|Publication number||US7330825 B2|
|Application number||US 10/124,559|
|Publication date||Feb 12, 2008|
|Filing date||Apr 17, 2002|
|Priority date||Apr 17, 2001|
|Also published as||CN1294501C, CN1384440A, EP1251427A2, EP1251427A3, US20030061021|
|Publication number||10124559, 124559, US 7330825 B2, US 7330825B2, US-B2-7330825, US7330825 B2, US7330825B2|
|Inventors||Atsushi Sakai, Hiroaki Hayashi, Toshiyuki Sugimoto|
|Original Assignee||Seiko Epson Corporation|
|Export Citation||BiBTeX, EndNote, RefMan|
|Patent Citations (7), Non-Patent Citations (1), Classifications (13), Legal Events (6)|
|External Links: USPTO, USPTO Assignment, Espacenet|
1. Field of the Invention
The present invention relates to a control system using software components executed on a Java Virtual Machine (JVM) platform. More particularly, this invention relates to an object-software-based control system which includes one or more additional interfaces that provide the system with more versatility and flexibility.
2. Description of the Related Art
Component based programs comprise reusable software components written in an object-oriented programming language that run under an operating system. A wide range of application programs and systems have been written using such components. Programs written in Java® (called Java applications or applets) only require a JVM in order to run, and can be used under any operating system providing JVM support regardless of the type or version of the operating system. A Java application is therefore operating system independent and will run on a system using the Microsoft Windows® operating system, on a system using the Linux operating system, and on systems that have their operating systems implemented as microcode in a dedicated computer chip. Java applications therefore enable an enterprise to protect its software resources because the applications do not depend on a particular operating system. More specifically, developers do not need to develop a Java application for a particular operating system; development therefore costs less than developing multiple versions of the same application for multiple operating systems. The user is also not tied to a particular operating system, and is therefore free to choose from a wider range of operating systems. Developers and users can also continue to use existing software resources even when the operating system is changed or updated.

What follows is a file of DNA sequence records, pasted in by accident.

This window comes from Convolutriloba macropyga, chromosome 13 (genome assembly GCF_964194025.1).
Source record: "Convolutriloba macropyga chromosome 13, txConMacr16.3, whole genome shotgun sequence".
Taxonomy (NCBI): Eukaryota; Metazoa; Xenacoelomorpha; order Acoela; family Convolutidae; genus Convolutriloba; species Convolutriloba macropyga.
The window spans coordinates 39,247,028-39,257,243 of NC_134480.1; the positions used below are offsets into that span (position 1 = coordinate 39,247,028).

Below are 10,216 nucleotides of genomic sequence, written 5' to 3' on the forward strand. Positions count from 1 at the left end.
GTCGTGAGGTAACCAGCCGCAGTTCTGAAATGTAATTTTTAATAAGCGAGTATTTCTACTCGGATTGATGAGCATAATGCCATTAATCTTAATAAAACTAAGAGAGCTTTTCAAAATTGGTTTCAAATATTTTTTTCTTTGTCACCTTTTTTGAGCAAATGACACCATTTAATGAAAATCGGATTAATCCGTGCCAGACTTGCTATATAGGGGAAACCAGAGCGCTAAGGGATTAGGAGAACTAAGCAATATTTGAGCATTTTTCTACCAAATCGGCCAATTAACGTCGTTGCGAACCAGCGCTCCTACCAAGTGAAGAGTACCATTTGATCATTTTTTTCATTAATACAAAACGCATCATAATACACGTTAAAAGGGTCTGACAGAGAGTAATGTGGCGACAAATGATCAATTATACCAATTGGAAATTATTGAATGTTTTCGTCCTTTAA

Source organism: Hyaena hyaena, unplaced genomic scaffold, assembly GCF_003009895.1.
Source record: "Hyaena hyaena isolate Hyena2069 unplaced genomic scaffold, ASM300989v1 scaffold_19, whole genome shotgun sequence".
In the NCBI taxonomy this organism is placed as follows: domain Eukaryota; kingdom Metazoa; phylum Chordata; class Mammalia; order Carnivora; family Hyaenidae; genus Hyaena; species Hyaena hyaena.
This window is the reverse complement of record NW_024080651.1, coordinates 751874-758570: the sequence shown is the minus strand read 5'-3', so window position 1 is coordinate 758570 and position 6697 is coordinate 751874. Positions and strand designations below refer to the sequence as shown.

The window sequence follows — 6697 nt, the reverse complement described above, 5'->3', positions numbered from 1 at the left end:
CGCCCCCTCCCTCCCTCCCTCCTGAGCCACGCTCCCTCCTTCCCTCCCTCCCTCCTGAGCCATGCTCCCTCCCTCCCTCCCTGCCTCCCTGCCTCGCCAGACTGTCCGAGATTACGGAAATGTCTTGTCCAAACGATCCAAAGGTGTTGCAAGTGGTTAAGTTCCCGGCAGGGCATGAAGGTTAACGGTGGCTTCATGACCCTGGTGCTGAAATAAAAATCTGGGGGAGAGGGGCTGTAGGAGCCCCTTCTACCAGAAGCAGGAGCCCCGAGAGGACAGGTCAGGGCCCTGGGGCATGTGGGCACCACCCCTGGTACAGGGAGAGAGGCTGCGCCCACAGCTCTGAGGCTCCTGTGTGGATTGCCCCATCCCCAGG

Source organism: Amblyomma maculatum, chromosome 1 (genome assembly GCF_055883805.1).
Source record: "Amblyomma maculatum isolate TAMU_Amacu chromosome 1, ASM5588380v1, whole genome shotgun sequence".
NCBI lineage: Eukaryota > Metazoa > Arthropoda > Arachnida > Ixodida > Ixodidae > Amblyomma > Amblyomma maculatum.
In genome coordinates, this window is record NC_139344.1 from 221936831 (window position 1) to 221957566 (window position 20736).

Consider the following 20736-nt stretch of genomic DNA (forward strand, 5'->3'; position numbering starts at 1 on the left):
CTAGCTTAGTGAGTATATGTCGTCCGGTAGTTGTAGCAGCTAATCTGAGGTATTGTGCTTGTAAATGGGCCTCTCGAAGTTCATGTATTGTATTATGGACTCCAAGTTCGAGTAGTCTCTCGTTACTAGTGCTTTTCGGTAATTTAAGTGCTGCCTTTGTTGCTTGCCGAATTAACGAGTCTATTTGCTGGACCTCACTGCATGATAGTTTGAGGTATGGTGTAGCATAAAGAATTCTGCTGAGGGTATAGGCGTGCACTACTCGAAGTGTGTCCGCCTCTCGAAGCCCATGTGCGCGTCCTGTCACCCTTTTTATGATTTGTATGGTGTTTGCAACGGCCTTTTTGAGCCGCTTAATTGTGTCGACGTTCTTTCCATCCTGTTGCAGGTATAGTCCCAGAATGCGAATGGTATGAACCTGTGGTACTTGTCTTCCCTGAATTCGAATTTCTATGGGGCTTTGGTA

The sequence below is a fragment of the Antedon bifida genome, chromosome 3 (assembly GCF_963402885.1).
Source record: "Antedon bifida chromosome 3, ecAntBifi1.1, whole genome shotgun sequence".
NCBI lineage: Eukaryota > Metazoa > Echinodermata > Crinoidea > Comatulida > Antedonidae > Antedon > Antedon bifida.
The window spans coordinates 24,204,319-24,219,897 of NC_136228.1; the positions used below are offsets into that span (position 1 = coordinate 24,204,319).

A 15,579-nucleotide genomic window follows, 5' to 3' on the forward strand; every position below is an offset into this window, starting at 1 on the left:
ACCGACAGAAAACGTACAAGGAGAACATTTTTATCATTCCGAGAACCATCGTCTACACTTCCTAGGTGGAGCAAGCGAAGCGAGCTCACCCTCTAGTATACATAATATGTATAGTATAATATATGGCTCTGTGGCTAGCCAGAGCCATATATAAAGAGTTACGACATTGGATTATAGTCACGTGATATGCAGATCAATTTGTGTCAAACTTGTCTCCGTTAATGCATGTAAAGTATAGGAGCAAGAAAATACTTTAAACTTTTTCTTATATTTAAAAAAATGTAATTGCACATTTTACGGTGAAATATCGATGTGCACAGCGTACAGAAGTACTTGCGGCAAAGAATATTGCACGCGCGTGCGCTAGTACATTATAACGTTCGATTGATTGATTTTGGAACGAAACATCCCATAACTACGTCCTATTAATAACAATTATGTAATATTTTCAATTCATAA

A point-of-sale (POS) system is exemplary of a system built from a variety of hardware components, typically including a host computer, such as a personal computer, to which a display, printer, scanner, cash drawer, card reader, and other input/output devices are connected. A Java application that does not depend upon the host computer's specifications enables a user to deploy a new POS system using existing hardware and to upgrade or expand the hardware without losing compatibility with the POS application. Application development costs can also be reduced, thereby further reducing the burden on the user. There is also greater flexibility in selecting the hardware. More options are therefore available to the user; a POS system matching the actual user environment can therefore be built more easily. A POS system written as a Java application therefore offers numerous advantages for the user.
The concept of a Java POS system is described below with reference to
The object control system 19 comprising device controls 12 and device services 13 in the Java POS system 10 shown in
The object control system 19 therefore has a JCL Opos config/loader) object 31 (third object) and a factory class object 34 (fourth object, sometimes called “FC” below). The JCL object 31 is called by the device control 12 to address a specific printer by name and connect to or disconnect from the printer. The FC 34 creates an instance of the device service 13 as instructed by the JCL object 31.
The object control system 19 also maintains a database 33 written in XML (eXtensible Markup Language), for example, of conditions, settings, and other information used by the FC 34 to create an instance of the device service 13, and a name resolution object 32 such as an XML parser for getting a name (logical device name) information entry point to the database 33. The JCL object 31 therefore has an interface 31 i (third interface) used by the device control 12 to specify the printer name, and the FC 34 has an interface 34 i (fourth interface) enabling the JCL object 31 to specify an entry point.
An XML database manages data in “entry” units, and all information relating to a specific device is stored to the same entry. An entry point is the address for a particular entry. An XML parser is a software structure for interpreting a database written in XML.